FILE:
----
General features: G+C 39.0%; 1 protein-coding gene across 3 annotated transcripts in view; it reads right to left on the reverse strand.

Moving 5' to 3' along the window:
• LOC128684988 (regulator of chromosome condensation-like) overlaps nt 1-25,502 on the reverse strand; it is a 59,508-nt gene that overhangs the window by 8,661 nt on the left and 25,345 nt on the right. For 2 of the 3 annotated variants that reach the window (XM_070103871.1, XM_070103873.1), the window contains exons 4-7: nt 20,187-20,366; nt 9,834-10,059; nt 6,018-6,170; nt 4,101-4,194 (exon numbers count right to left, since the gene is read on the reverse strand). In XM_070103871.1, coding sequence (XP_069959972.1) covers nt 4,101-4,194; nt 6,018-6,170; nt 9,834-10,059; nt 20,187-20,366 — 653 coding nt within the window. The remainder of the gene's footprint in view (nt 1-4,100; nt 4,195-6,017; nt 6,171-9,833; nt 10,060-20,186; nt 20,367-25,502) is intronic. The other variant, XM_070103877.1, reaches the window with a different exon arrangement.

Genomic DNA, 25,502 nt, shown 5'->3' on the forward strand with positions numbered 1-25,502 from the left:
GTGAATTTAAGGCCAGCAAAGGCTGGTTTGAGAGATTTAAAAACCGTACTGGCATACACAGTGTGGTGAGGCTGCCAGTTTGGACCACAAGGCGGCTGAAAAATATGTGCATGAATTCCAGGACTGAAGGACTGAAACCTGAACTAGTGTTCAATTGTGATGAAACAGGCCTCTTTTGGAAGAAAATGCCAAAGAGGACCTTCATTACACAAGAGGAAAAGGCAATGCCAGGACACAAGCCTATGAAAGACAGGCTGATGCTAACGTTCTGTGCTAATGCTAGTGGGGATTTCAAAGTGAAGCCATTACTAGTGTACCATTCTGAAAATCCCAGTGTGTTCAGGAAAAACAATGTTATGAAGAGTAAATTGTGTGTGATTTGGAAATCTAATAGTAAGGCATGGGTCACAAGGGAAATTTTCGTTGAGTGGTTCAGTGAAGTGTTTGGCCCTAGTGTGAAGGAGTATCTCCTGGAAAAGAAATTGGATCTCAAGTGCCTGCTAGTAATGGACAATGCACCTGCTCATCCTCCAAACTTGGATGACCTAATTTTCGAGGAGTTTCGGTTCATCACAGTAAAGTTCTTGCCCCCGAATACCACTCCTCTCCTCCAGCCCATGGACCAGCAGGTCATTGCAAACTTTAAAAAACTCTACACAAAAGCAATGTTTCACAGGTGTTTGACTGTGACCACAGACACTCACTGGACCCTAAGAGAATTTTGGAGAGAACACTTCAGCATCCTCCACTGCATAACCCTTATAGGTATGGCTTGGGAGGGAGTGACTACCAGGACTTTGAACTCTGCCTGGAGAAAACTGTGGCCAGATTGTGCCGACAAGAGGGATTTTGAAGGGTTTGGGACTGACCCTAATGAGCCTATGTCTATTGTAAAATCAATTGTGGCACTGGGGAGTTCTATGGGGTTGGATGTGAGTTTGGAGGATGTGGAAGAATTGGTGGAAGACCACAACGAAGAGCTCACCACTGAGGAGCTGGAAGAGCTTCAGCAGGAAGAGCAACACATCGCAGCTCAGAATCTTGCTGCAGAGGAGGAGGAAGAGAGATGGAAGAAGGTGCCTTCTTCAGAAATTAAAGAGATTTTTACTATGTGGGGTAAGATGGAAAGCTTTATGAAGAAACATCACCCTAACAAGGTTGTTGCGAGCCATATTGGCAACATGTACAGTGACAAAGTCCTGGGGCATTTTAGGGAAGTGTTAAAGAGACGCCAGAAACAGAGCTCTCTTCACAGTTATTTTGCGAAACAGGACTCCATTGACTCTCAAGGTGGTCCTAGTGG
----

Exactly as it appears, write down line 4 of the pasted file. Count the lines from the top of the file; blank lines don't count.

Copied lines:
Genomic DNA, 25,502 nt, shown 5'->3' on the forward strand with positions numbered 1-25,502 from the left: